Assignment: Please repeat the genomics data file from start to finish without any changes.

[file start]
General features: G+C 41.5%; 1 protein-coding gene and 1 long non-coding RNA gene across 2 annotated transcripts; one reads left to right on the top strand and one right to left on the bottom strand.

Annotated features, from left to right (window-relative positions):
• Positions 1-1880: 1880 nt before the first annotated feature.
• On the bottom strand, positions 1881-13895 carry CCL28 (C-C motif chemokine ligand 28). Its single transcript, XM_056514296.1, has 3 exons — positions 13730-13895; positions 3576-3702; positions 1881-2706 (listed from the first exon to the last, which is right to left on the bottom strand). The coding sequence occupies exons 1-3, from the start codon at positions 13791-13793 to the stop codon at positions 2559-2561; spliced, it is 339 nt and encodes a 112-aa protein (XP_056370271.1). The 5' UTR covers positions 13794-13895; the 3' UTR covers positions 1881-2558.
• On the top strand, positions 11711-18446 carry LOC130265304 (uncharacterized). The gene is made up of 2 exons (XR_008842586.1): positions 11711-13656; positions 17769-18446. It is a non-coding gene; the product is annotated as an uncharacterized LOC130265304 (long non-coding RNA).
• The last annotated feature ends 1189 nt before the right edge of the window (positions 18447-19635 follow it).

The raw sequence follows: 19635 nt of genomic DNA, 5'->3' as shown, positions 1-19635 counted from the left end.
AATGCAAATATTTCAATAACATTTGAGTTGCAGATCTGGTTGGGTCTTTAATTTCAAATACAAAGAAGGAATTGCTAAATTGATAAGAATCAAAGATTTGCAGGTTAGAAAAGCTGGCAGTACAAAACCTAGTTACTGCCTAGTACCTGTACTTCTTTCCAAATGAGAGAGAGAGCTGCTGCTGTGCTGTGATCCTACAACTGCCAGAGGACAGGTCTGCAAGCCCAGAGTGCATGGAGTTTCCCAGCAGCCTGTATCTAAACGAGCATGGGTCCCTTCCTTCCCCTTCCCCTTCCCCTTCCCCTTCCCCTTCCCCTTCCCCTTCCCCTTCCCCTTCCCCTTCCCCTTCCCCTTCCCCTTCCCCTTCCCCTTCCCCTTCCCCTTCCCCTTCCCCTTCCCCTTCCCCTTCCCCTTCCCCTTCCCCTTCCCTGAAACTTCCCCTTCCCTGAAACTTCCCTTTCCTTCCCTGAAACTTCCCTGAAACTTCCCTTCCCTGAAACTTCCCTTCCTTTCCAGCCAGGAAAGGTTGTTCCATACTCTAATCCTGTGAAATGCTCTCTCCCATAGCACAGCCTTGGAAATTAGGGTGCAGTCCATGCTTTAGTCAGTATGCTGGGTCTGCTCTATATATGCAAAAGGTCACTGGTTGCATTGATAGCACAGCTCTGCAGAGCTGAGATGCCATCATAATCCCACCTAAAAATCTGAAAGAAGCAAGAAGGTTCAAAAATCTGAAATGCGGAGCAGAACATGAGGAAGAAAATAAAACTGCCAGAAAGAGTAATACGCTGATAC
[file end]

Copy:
General features: G+C 41.5%; 1 protein-coding gene and 1 long non-coding RNA gene across 2 annotated transcripts; one reads left to right on the top strand and one right to left on the bottom strand.

Annotated features, from left to right (window-relative positions):
• Positions 1-1880: 1880 nt before the first annotated feature.
• On the bottom strand, positions 1881-13895 carry CCL28 (C-C motif chemokine ligand 28). Its single transcript, XM_056514296.1, has 3 exons — positions 13730-13895; positions 3576-3702; positions 1881-2706 (listed from the first exon to the last, which is right to left on the bottom strand). The coding sequence occupies exons 1-3, from the start codon at positions 13791-13793 to the stop codon at positions 2559-2561; spliced, it is 339 nt and encodes a 112-aa protein (XP_056370271.1). The 5' UTR covers positions 13794-13895; the 3' UTR covers positions 1881-2558.
• On the top strand, positions 11711-18446 carry LOC130265304 (uncharacterized). The gene is made up of 2 exons (XR_008842586.1): positions 11711-13656; positions 17769-18446. It is a non-coding gene; the product is annotated as an uncharacterized LOC130265304 (long non-coding RNA).
• The last annotated feature ends 1189 nt before the right edge of the window (positions 18447-19635 follow it).

The raw sequence follows: 19635 nt of genomic DNA, 5'->3' as shown, positions 1-19635 counted from the left end.
AATGCAAATATTTCAATAACATTTGAGTTGCAGATCTGGTTGGGTCTTTAATTTCAAATACAAAGAAGGAATTGCTAAATTGATAAGAATCAAAGATTTGCAGGTTAGAAAAGCTGGCAGTACAAAACCTAGTTACTGCCTAGTACCTGTACTTCTTTCCAAATGAGAGAGAGAGCTGCTGCTGTGCTGTGATCCTACAACTGCCAGAGGACAGGTCTGCAAGCCCAGAGTGCATGGAGTTTCCCAGCAGCCTGTATCTAAACGAGCATGGGTCCCTTCCTTCCCCTTCCCCTTCCCCTTCCCCTTCCCCTTCCCCTTCCCCTTCCCCTTCCCCTTCCCCTTCCCCTTCCCCTTCCCCTTCCCCTTCCCCTTCCCCTTCCCCTTCCCCTTCCCCTTCCCCTTCCCCTTCCCCTTCCCCTTCCCCTTCCCTGAAACTTCCCCTTCCCTGAAACTTCCCTTTCCTTCCCTGAAACTTCCCTGAAACTTCCCTTCCCTGAAACTTCCCTTCCTTTCCAGCCAGGAAAGGTTGTTCCATACTCTAATCCTGTGAAATGCTCTCTCCCATAGCACAGCCTTGGAAATTAGGGTGCAGTCCATGCTTTAGTCAGTATGCTGGGTCTGCTCTATATATGCAAAAGGTCACTGGTTGCATTGATAGCACAGCTCTGCAGAGCTGAGATGCCATCATAATCCCACCTAAAAATCTGAAAGAAGCAAGAAGGTTCAAAAATCTGAAATGCGGAGCAGAACATGAGGAAGAAAATAAAACTGCCAGAAAGAGTAATACGCTGATAC